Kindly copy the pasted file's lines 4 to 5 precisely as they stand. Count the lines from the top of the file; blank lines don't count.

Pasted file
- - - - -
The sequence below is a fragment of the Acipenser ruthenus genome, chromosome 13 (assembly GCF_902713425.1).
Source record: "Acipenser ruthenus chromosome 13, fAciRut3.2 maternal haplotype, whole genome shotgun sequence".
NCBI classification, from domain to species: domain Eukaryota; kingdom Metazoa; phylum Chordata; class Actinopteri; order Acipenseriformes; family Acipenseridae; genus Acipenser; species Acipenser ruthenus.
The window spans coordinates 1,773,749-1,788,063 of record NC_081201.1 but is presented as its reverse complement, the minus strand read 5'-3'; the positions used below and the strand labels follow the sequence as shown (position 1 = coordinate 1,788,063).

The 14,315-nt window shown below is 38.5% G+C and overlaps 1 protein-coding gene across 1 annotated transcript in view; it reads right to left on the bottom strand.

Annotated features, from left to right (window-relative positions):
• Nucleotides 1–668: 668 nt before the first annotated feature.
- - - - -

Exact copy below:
The window spans coordinates 1,773,749-1,788,063 of record NC_081201.1 but is presented as its reverse complement, the minus strand read 5'-3'; the positions used below and the strand labels follow the sequence as shown (position 1 = coordinate 1,788,063).

The 14,315-nt window shown below is 38.5% G+C and overlaps 1 protein-coding gene across 1 annotated transcript in view; it reads right to left on the bottom strand.